HW Helper P: 2,328 Okay. First, you need to decide what to set $\rho$ and $\vec{J}$ to. Then, you can put the general expressions for E and B into these four Maxwell's equations to obtain some "simple" algebraic equations that relate E, B, k, and omega. By simple, I mean that there will be one or two terms on each side of the equation that will be linear in (the components of) E, B, k, and omega. Or, you can leave them in abstract vector notation, but at any rate you need to get the algebraic equations as opposed to the differential equations. Hint: the exponential factors should divide out after the derivatives act on E and B. Since they are always nonzero, this is OK to do. Hint number 2: k and omega should be independent of space and time (that is part of the definition of the plane wave, although it usually is unstated).
 P: 1,031 Well, $$\rho$$ ios the charge density on the plate, and J is the displacement current, $$J = \epsilon_0 \frac{\partial E}{\partial t}$$ Will this help? TFM
HW Helper
P: 2,328
 Quote by TFM ... $$\rho$$ ios the charge density on the plate, ...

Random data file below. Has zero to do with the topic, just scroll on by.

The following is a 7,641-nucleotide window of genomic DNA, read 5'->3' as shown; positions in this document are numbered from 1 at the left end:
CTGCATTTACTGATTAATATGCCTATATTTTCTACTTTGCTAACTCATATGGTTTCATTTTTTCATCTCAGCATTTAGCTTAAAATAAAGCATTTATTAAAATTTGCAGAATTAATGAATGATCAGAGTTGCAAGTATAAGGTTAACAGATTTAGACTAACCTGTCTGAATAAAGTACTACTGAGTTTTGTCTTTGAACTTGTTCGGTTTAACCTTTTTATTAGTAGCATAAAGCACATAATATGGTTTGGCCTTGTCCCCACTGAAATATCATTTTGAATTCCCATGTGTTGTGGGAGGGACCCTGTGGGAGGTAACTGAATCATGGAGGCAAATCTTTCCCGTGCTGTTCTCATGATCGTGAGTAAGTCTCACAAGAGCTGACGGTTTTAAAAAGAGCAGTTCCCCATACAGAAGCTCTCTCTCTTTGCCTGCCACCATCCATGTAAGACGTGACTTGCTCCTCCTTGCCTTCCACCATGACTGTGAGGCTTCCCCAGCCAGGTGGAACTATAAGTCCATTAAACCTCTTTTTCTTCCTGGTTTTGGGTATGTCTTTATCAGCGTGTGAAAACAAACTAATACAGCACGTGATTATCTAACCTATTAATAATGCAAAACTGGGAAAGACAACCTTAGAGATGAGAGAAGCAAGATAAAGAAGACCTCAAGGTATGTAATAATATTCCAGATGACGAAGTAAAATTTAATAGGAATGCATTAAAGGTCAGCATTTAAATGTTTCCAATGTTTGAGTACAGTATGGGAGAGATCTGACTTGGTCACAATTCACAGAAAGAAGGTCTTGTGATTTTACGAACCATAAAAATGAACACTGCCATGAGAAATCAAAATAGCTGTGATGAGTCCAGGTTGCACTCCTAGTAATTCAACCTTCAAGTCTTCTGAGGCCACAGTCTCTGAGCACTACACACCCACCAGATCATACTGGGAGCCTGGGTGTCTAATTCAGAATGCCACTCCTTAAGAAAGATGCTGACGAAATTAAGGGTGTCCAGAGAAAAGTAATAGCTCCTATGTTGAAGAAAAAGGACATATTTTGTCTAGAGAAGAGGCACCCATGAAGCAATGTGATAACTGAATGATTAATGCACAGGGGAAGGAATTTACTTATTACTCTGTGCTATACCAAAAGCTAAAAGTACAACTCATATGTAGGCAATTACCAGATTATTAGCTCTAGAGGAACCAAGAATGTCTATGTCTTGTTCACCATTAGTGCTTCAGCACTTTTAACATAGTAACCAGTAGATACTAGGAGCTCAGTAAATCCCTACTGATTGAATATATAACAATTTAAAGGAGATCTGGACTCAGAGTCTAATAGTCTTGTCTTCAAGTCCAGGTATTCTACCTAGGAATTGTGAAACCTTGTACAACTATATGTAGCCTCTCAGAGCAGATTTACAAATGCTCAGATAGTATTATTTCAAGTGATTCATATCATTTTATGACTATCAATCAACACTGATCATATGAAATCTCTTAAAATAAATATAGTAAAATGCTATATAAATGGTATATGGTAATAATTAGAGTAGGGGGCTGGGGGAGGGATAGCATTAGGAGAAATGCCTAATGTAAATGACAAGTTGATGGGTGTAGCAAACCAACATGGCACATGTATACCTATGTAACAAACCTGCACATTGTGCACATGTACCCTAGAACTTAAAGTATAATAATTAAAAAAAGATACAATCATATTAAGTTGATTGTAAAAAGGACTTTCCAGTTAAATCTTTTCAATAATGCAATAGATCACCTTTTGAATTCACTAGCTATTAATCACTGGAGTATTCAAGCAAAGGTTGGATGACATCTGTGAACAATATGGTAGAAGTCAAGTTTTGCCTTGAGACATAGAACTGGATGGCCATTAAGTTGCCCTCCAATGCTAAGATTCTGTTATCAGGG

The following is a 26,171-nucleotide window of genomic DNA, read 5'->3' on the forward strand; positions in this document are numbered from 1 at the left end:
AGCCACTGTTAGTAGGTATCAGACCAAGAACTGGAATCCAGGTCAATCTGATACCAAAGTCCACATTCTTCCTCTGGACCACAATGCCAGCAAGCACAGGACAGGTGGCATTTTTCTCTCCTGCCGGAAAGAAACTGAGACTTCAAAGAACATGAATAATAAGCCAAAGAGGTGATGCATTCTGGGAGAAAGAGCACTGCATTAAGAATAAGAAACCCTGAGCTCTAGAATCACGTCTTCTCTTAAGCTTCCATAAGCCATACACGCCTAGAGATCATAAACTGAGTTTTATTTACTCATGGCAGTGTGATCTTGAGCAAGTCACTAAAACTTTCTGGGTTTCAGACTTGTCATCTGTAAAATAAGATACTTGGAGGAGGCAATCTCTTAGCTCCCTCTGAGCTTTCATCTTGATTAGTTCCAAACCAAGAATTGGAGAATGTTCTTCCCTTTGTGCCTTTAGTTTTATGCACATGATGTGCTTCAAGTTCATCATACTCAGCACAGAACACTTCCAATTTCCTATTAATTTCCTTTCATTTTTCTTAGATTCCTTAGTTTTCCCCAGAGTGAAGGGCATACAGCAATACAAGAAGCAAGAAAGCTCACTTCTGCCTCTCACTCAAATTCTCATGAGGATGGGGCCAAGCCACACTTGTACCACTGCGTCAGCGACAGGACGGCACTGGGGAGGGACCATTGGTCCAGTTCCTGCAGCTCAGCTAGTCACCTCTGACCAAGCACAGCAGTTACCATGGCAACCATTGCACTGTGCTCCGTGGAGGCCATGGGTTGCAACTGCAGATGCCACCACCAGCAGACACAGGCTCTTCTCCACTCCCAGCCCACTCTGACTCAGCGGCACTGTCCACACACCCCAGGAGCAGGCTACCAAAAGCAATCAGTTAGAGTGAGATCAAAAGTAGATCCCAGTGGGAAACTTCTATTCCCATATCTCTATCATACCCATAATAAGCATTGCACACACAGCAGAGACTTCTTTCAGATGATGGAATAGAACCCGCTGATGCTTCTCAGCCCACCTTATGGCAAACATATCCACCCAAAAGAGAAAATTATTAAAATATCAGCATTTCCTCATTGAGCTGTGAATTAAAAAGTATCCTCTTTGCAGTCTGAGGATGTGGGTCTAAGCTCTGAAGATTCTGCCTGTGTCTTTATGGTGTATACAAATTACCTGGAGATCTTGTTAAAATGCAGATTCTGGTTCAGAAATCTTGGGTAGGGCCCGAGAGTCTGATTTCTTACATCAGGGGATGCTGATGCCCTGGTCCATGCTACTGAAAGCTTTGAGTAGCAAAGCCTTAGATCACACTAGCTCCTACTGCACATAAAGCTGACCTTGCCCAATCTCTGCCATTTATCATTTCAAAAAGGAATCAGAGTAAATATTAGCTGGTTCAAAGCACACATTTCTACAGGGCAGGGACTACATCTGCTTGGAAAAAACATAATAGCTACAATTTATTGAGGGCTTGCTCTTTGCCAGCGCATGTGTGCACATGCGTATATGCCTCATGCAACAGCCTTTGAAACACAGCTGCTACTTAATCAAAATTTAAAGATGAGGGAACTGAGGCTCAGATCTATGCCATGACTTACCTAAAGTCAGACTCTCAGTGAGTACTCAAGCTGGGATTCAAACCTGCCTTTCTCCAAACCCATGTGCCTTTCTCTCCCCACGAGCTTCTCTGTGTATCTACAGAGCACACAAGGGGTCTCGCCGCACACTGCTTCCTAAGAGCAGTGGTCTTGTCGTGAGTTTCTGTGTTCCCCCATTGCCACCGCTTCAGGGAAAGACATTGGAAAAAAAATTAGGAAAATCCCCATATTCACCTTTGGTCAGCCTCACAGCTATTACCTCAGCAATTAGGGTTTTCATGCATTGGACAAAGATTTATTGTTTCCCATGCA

What plate?

 Quote by TFM ... J is the displacement current, $$J = \epsilon_0 \frac{\partial E}{\partial t}$$ ...
No. In fact, you are talking here about Maxwell's crowning contribution, and the main reason why we name these equations after him. Notice in the equation with the curl of B that there are two terms on the other side. You are talking about the second term. This is one of the terms that will allow you to relate E, B, k, and omega (once you decide how to write the plane wave). The other term is the term that you have to "decide" outright.

Hint: what plate?
Hint 2: does the problem mention any charges, currents, or any material objects?
Hint 3: why did Maxwell introduce the displacement current?
Hint 4: the terms that you will calculate from the plane wave are the two divergences, the two curls, and the two time derivatives.